Most Europeans who have tried electronic cigarettes (e-cigarettes) are young, current smokers, or those who recently tried quitting regular cigarettes, according to a new study from Harvard School of Public Health (HSPH). Nearly 30 million Europeans have tried the battery-operated cigarettes, in spite of the fact that not much is known about their potential risks to health or whether they help smokers trying to quit.
The study appeared online on June 16 in Tobacco Control. It is the largest study to date on e-cigarette use in the European Union.
“As e-cigarettes represent an emerging market in which the tobacco industry has extensively invested, it is imperative to identify the population subgroups that are more likely to use them and the subsequent implications this might have on public health,” said Dr. Constantine Vardavas, senior research scientist at HSPH’s Center for Global Tobacco Control (CGTC), in the Department of Social and Behavioral Sciences. “These new findings show that millions—including many young people and smokers trying to quit—are trying e-cigarettes, which underscores the importance of assessing their potential harm or benefits.”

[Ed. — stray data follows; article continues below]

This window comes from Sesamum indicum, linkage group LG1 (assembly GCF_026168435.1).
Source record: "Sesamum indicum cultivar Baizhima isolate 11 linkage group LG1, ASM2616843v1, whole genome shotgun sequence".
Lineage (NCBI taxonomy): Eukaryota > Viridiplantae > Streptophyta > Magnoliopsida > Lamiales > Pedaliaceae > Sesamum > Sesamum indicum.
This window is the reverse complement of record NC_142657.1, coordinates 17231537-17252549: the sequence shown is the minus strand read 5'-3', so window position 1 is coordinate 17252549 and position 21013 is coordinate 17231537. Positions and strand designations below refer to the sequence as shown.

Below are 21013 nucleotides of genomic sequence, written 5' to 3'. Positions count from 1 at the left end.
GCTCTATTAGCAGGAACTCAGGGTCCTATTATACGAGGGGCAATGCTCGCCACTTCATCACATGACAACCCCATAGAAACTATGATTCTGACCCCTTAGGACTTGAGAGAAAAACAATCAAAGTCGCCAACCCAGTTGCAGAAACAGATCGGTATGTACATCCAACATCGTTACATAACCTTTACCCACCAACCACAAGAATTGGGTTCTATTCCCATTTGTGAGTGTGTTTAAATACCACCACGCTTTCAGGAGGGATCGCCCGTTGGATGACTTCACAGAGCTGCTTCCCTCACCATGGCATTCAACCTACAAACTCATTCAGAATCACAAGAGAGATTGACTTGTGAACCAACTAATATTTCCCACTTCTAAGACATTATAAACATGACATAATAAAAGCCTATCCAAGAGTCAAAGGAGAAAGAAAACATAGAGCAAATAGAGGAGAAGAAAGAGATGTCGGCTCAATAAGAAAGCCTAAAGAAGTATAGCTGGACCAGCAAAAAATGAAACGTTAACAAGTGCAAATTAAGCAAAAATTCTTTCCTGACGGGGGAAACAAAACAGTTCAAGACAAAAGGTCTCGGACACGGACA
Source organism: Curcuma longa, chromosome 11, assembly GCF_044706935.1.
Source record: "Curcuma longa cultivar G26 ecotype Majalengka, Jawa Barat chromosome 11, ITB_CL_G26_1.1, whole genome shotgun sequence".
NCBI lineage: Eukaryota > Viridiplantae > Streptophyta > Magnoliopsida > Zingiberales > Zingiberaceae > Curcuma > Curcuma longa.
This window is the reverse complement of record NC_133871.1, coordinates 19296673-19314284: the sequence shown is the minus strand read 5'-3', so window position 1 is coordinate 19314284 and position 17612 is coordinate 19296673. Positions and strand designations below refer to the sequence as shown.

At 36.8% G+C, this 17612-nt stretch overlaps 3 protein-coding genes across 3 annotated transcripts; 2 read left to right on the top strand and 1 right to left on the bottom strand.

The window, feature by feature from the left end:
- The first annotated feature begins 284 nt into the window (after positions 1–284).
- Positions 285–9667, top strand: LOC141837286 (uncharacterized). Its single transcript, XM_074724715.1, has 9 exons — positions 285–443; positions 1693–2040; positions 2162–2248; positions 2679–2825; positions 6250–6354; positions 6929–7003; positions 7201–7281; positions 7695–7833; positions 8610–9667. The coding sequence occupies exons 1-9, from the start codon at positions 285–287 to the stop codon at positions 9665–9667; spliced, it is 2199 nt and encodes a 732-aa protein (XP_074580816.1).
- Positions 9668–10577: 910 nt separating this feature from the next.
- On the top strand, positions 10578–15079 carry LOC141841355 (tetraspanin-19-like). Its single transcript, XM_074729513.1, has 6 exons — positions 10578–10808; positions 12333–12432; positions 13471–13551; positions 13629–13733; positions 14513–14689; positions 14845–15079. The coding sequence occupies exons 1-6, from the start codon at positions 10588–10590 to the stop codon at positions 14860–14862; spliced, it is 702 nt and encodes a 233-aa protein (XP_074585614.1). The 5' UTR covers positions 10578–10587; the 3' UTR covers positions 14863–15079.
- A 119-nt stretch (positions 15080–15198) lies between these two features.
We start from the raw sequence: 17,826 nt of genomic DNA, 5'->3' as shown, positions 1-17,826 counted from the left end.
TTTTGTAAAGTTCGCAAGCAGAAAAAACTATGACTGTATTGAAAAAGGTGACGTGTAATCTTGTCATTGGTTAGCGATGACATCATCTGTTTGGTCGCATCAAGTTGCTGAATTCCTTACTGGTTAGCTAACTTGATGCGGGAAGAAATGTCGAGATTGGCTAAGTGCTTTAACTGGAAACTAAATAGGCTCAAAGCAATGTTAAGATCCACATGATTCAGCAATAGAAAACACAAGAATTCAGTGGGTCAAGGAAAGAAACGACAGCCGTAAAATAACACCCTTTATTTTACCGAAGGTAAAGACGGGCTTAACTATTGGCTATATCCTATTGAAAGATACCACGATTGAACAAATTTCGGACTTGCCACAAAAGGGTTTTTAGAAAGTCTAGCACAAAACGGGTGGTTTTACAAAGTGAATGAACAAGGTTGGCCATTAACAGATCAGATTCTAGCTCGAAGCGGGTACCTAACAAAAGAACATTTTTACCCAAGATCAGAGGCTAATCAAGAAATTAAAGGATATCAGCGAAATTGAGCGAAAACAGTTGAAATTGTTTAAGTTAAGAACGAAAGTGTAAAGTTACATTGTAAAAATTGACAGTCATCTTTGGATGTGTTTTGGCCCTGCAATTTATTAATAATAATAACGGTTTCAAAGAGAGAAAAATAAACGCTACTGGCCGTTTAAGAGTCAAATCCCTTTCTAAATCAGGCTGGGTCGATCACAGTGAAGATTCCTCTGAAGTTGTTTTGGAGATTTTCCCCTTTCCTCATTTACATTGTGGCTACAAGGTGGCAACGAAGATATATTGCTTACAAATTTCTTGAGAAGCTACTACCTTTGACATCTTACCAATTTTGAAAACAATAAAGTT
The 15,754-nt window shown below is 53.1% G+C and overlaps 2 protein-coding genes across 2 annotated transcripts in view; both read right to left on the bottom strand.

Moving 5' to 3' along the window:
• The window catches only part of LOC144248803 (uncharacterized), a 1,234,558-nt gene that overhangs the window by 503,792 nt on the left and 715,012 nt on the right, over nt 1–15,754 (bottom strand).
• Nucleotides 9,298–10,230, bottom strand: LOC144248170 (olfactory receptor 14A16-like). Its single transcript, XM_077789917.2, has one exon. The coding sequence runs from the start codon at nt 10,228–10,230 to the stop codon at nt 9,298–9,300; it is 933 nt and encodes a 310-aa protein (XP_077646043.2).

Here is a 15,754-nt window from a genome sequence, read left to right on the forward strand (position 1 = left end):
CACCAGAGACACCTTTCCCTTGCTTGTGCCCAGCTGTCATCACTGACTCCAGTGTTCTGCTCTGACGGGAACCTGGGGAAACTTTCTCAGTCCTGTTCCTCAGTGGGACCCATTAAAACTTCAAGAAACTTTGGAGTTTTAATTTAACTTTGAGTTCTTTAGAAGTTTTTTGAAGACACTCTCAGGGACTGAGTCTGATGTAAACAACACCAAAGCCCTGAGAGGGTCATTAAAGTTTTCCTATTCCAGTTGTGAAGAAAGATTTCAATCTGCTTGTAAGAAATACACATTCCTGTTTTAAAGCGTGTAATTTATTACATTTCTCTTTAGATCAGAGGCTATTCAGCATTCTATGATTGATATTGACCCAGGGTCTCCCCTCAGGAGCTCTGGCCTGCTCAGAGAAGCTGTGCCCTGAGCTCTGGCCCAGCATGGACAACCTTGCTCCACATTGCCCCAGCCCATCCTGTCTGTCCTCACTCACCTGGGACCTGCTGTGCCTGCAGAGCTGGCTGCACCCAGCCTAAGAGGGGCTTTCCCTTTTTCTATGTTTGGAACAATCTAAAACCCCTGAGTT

Among smokers, e-cigarette use was more likely among 15–24 year olds in comparison with older smokers, and among heavier smokers (6–10 or more cigarettes per day) in comparison with light smokers (5 or fewer cigarettes per day). Notably, the study also indicated that smokers may be experimenting with e-cigarettes as smoking cessation devices, as those who tried to quit in the past year were twice as likely to have ever used e-cigarettes as smokers who had not tried to quit.